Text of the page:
WRITTEN BY ADAM BELMAR
Award-winning journalist and author Michael Lee Pope signs a copy of his book at the James Madision Museum on Sunday, April 16th (Photos Credit: Adam Belmar)
During his presentation, Pope discussed how Harry Byrd's political machine influenced everything from leadership positions to segregation. (Photos Credit: Adam Belmar)
The James Madison Museum of Orange County Heritage hosted award-winning journalist and author, Michael Lee Pope, for a lively discussion about his latest book, "The Byrd Machine in Virginia: The Rise and Fall of a Conservative Political Organization." Pope, who lives in Old Town Alexandria, is a reporter with Virginia Public Radio and the co-host of the weekly Virginia politics podcast, "Pod Virginia."
The author, having enjoyed the hospitality of the Holladay House and the culinary delights of Spoon and Spindle on Saturday, offered a delightful and animated presentation to the Sunday afternoon event's attendees. Pope shared many historic images of Orange County during his presentation, providing context and humanity to the story of Harry Byrd, the political machine he built, and why it "continues to haunt Virginia politics."
As Pope's brilliant work makes clear, the Byrd Machine actively ran Virginia politics for more than half a century. This political organization rose to power during the era of Jim Crow, wielding power and influence over everything from who got the nod to be governor to how the state maintained racial segregation. Inheriting its tactics from two previous political machines, the Byrd organization operated with a pathological hatred of debt spending, crushing the power of labor unions and forcing its will on Black schoolchildren protesting separate and unequal facilities.
But Byrd's wings were clipped. The machine could not withstand Massive Resistance, a move to close public schools rather than integrate them.
Massive Resistance was a policy adopted in 1956 by Virginia's state government to block the desegregation of public schools mandated by the U.S. Supreme Court in its 1954 ruling in the case of Brown v. Board of Education of Topeka.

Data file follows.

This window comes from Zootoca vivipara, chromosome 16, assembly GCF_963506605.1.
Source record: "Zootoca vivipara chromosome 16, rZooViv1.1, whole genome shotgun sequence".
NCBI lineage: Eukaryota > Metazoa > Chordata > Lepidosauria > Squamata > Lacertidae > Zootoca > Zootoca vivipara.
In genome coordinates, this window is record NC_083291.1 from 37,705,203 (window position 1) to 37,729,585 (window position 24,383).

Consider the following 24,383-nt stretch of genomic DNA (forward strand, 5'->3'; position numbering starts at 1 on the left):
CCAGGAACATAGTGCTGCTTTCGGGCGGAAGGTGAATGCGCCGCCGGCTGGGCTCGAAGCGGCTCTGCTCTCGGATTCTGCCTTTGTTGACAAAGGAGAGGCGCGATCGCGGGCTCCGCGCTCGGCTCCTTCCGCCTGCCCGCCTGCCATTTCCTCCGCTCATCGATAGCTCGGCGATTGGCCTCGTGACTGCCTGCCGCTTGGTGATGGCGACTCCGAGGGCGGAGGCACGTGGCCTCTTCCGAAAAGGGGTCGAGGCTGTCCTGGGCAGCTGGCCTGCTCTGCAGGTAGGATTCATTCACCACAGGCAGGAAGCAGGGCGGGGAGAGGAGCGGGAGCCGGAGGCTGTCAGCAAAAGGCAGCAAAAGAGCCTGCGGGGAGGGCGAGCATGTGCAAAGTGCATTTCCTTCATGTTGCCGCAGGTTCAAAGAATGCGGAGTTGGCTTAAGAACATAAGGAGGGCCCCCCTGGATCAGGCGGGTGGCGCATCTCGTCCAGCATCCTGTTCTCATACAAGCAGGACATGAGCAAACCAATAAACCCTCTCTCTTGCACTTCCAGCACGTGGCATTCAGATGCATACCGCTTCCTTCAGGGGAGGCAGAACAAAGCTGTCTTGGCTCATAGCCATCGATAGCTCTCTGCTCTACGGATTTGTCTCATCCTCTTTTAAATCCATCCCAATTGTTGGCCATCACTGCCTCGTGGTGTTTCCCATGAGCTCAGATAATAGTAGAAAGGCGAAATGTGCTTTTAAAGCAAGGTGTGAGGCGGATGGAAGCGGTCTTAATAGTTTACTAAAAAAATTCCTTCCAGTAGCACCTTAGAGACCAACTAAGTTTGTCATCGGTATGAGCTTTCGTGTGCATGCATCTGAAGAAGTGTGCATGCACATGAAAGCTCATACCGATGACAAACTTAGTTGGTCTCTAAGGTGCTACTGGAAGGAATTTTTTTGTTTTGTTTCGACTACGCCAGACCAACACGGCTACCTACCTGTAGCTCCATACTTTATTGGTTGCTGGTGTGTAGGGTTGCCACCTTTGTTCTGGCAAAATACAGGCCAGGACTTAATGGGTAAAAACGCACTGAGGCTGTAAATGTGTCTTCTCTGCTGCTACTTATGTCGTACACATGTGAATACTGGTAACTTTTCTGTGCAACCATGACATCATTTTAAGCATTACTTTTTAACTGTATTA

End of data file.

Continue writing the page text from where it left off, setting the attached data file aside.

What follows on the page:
True to its mission, the James Madison Museum of Orange County Heritage proved the perfect venue for Pope's insights and narrative sense of Virginia history. And to the delight of the author and the crowd, museum director Bethany Sullivan shared something symbolic from the collection with regard to Massive Resistance: a pair of boxing gloves worn by the pugilistic Lindsay Almond when he was a student at UVA. J. Lindsay Almond Jr. was a governor of Virginia (1958–1962) whose name became synonymous with Massive Resistance. A Democrat and member of the Byrd Organization, Almond is famous for closing public schools in Charlottesville, Norfolk, and Front Royal in 1958 rather than integrating them. When the state and federal courts declared his actions illegal, Almond submitted, thus effectively ending the era of Massive Resistance to desegregation in Virginia.
Michael Lee Pope's "The Byrd Machine in Virginia: The Rise and Fall of a Conservative Political Organization" is available for purchase at Spelled Ink bookstore, located at 132 W. Main St. in downtown Orange.
The History Press is the book's publisher and Pope is author of four other must-read works of Virginia history: “Hidden History of Alexandria, D.C.” “Ghosts of Alexandria (Haunted America)” “Wicked Northern Virginia” “Shotgun Justice: One Prosecutor's Crusade Against Crime & Corruption in Alexandria & Arlington”
"The Byrd Machine in Virginia: The Rise and Fall of a Conservative Political Organization" is available for purchase locally at Spelled Ink in downtown Orange. (Photos Credit: Adam Belmar)
For more information on the James Madison Museum of Orange County Heritage, visit www.thejamesmadisonmuseum.net.